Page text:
By Jim Ellis
April 6, 2020 — Polls were just released in both Michigan and Wisconsin, obviously two critically important states that will weigh heavily in determining the final outcome of the next presidential election. While it’s too early to take any general election poll as a true projection of what may happen in November, particularly in light of the current unique situation, the survey did reveal some interesting points.Public Policy Polling tested the Michigan electorate for the Progress Michigan progressive left organization (March 31-April 1; 1,01 registered Michigan voters) and Marquette Law School just completed their quarterly survey of Wisconsin voters (March 24-29; 81 registered Wisconsin voters). Both made public their results.
We won’t pay too much attention to the ballot tests because it is so far away from the actual vote and the political situation is obviously going to change during the coming months, but the two pollsters found President Trump and former vice president Joe Biden within the margin of error in each state. In both cases, it was Biden who enjoyed a three-point lead.
Within this prism, it is important to recall the 2016 race in which polling badly underestimated Trump’s strength against Hillary Clinton in these two places. According to the 270 To Win organization, which tracked polling throughout that election year, the final averages going into the final weekend found Trump trailing by six points in Michigan and seven in Wisconsin. He won each state by approximately one percentage point, thus proving a large error factor in virtually all of the late polling.
A post-election analysis in which the Pew Research Center and CNN participated, among other firms and media outlets, concluded that a major reason for the flawed projections were the much larger number of Democrats willing to respond to the polling questions than Republicans. Even understanding this was the case at the time, the pollsters’ weighting formulas and algorithms still badly missed the mark throughout the crucial Great Lakes region.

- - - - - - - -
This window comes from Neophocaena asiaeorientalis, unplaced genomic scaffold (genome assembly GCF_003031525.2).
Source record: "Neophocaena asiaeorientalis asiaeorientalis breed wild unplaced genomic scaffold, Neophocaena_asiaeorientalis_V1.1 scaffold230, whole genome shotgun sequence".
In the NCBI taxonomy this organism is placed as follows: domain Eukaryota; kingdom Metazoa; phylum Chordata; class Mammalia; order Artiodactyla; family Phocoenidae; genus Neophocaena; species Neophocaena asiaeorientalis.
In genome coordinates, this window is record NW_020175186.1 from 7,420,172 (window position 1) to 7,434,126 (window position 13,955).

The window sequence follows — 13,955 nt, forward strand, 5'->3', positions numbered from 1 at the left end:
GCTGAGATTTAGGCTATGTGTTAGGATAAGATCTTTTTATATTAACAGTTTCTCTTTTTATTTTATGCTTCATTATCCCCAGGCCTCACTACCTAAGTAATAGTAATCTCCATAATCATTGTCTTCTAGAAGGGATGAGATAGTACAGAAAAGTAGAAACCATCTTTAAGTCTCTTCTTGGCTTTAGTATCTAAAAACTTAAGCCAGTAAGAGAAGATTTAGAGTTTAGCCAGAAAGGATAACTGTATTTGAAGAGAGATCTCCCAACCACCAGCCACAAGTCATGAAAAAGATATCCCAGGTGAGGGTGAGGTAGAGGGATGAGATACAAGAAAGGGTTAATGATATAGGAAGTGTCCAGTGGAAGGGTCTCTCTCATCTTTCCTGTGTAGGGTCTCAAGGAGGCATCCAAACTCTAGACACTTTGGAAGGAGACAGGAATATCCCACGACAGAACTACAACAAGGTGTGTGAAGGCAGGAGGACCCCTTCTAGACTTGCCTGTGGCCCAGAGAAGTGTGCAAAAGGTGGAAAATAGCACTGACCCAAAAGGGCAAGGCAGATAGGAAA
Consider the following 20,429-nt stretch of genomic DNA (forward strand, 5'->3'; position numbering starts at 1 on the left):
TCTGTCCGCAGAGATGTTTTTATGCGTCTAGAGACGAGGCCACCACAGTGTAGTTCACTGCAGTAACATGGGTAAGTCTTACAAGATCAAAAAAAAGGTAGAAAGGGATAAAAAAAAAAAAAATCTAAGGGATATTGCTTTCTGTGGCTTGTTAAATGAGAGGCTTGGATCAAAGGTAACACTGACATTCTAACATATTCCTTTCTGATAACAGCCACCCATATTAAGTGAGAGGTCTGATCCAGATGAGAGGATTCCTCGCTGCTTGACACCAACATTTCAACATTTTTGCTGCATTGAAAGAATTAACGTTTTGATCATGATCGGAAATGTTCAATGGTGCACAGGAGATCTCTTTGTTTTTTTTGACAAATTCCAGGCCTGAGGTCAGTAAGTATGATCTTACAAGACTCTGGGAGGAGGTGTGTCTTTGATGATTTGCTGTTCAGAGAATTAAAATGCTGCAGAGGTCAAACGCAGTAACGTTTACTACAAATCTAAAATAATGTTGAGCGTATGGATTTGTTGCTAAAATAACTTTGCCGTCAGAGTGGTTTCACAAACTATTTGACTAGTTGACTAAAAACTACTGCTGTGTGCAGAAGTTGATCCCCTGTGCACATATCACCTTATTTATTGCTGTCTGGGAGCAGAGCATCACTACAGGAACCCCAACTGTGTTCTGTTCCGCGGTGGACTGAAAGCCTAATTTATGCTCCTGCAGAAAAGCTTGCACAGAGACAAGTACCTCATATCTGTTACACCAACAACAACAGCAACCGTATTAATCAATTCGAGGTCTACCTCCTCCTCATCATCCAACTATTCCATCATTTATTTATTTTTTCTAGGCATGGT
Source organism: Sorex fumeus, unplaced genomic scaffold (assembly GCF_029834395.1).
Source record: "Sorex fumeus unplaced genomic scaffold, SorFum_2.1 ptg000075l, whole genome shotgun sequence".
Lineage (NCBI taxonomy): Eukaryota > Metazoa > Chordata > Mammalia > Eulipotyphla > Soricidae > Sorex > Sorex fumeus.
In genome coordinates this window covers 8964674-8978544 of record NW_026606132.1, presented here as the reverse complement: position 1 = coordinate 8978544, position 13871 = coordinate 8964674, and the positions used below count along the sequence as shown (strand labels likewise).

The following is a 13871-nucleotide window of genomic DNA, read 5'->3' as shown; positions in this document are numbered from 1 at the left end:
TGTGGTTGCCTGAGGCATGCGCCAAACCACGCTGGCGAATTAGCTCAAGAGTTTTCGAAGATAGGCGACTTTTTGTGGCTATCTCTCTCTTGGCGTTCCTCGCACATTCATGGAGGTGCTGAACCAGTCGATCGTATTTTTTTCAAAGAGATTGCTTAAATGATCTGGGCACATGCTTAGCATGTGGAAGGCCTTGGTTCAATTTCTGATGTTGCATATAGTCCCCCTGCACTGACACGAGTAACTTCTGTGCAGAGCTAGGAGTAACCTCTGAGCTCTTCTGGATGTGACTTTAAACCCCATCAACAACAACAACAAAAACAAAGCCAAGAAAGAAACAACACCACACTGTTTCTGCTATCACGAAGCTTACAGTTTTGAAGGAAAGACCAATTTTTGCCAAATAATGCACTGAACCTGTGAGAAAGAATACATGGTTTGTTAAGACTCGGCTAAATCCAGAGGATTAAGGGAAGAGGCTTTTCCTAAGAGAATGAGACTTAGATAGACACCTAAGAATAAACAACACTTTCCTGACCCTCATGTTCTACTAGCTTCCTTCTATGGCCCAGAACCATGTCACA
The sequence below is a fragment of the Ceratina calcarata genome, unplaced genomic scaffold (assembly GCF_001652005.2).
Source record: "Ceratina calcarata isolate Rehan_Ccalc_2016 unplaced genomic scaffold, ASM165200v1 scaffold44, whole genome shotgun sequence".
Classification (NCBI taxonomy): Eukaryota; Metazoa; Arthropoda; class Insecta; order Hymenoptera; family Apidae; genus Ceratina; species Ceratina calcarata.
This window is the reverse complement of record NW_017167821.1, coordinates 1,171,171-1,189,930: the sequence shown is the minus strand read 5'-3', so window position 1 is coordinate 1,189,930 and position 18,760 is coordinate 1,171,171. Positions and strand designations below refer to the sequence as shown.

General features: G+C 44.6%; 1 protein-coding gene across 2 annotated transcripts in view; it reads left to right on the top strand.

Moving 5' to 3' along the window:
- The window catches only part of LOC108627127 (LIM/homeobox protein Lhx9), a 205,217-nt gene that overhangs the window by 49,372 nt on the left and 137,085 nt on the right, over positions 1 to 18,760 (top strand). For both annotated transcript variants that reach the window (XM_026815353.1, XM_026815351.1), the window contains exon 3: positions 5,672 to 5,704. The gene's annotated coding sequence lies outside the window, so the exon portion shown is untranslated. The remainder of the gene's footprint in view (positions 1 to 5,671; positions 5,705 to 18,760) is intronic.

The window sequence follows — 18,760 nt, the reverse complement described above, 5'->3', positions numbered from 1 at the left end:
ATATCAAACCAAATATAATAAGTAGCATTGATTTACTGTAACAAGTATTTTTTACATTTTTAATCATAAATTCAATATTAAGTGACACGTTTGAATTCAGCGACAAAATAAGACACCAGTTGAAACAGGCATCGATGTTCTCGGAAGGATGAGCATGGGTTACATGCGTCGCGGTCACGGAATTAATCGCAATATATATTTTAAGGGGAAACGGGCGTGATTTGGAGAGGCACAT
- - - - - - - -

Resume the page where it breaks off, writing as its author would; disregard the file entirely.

Not surprisingly, many questions on these current polls dealt with coronavirus and here, as in most other places, the governors’ approval ratings pertaining to the crisis are better than those of the president. President Trump’s ratings, however, are still acceptable, but slightly upside-down in Michigan.
Therefore, the Trump-coronavirus Michigan approval ratio is a bit inconsistent with his statewide ballot performance, thus raising reliability questions. Given the PPP ratio is 46:49 percent Trump approval to disapproval on a coronavirus question where most officials are doing much better – Michigan Gov. Gretchen Whitmer (D) scores 62:28 percent, for example – one would expect the president’s ballot test number to be considerably worse than the 45-48 percent deficit he scores against Biden.
By contrast, Trump’s coronavirus approval is better in Wisconsin, where he records a 51:46 percent positive to negative ratio. To be three points behind on the ballot test corresponds better to this approval response total especially when seeing the same respondents give Gov. Tony Evers (D) a 76 percent approval score for his role in handling the virus crisis.
As is almost always the case when involving President Trump, even his coronavirus ratios are polarized on a partisan basis. The Wisconsin poll is segmented by political party, which gives us important clues as to how the electorate may view the general election.
Among Wisconsin Republicans, Marquette Law School finds that President Trump’s coronavirus approval rating breaks 88:10 percent favorable. Democrats, on the other hand, come to the opposite conclusion. Their ratio is almost the exact reverse, 11:86 percent. Contrast this with Gov. Evers scoring 89:7 percent among Democrats, and 63:27 percent within the Republican segment.
Putting partisanship aside, the good news in this poll for President Trump comes from political Independents. They approve of his coronavirus handling at a 59:39 percent positive ratio and give him an overall job approval score of 59:35 percent.
While these polls provide an interesting snapshot about how these two critical state electorates view the present political situation, the results tell us that neither President Trump nor Joe Biden can fully count on these places to go their way. This confirms the early thoughts that Michigan, Wisconsin, and adding neighboring Pennsylvania, will be the battleground states that, in the end, will likely tip the balance of power just as they did four years ago.